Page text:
Fire Increases Genetic Diversity of Populations of Six-Lined Racerunner

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Journal of Heredity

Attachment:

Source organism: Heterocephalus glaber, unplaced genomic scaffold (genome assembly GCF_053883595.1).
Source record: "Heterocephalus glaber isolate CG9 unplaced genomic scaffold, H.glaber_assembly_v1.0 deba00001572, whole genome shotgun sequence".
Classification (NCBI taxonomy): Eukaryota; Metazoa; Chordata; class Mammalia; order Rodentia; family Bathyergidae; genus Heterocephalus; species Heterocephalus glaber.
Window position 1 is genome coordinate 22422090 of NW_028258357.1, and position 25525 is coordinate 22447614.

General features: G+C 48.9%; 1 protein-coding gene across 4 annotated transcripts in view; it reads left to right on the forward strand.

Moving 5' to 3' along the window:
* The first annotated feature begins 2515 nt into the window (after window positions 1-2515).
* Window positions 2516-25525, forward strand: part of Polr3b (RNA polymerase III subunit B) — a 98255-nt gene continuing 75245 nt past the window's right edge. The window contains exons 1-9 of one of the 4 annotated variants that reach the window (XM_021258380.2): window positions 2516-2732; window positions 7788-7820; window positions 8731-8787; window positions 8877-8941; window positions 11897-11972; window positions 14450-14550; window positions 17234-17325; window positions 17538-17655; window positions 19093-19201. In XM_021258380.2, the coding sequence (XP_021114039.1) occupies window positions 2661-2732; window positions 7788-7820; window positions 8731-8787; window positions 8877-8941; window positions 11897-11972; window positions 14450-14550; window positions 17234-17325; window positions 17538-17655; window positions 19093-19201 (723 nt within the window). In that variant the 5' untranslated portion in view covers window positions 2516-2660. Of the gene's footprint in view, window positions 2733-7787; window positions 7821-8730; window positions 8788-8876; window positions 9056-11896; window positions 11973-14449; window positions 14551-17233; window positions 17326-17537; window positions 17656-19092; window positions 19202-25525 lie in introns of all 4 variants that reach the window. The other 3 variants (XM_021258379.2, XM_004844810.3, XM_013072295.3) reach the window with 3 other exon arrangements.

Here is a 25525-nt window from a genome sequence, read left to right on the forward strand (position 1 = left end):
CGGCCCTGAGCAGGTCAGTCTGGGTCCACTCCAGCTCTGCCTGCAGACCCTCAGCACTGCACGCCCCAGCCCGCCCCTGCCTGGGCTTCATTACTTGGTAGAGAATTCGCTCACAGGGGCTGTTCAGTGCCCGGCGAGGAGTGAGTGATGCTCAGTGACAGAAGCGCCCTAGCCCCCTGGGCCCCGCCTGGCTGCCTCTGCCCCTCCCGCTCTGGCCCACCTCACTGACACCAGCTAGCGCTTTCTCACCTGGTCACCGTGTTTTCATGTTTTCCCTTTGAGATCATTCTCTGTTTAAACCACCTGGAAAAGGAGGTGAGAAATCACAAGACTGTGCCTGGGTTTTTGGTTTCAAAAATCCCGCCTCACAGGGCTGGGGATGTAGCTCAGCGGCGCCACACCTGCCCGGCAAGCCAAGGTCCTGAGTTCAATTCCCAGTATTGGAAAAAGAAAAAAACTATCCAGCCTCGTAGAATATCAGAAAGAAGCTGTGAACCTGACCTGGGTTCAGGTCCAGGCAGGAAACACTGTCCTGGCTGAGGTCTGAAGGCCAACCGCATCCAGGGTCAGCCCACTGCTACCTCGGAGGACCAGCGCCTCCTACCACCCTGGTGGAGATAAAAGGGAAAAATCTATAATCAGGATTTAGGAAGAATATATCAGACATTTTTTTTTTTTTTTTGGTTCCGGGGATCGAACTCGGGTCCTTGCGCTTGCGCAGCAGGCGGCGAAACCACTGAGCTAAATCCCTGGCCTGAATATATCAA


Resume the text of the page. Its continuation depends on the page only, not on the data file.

Wildfires are highly variable and can disturb habitats, leading to direct and indirect effects on the genetic characteristics of local populations. Florida scrub is a fire-dependent, highly fragmented, and severely threatened habitat. Understanding the effect of fire on genetic characteristics of the species that use this habitat is critically important. We investigated one such lizard, the Six-lined Racerunner (Aspidoscelis sexlineata), which has a strong preference for open areas. We collected Six-lined Racerunners (n = 154) from 11 sites in Highlands County, FL, and defined 2 time-since-last-fire (TSF) categories: recently burned and long unburned. We screened genetic variation at 6 microsatellites to estimate genetic differentiation and compare genetic diversity among sites to determine the relationship with TSF. A clear pattern exists between genetic diversity and TSF in the absence of strong genetic differentiation. Genetic diversity was greater and inbreeding was lower in sites with more recent TSF, and genetic characteristics had significantly larger variance in long unburned sites compared with more recently burned sites. Our results suggest that fire suppression increases variance in genetic characteristics of the Six-lined Racerunner. More generally, fire may benefit genetic characteristics of some species that use fire-dependent habitats and management efforts for such severely fragmented habitat will be challenged by the presence of multiple species with incompatible fire preferences.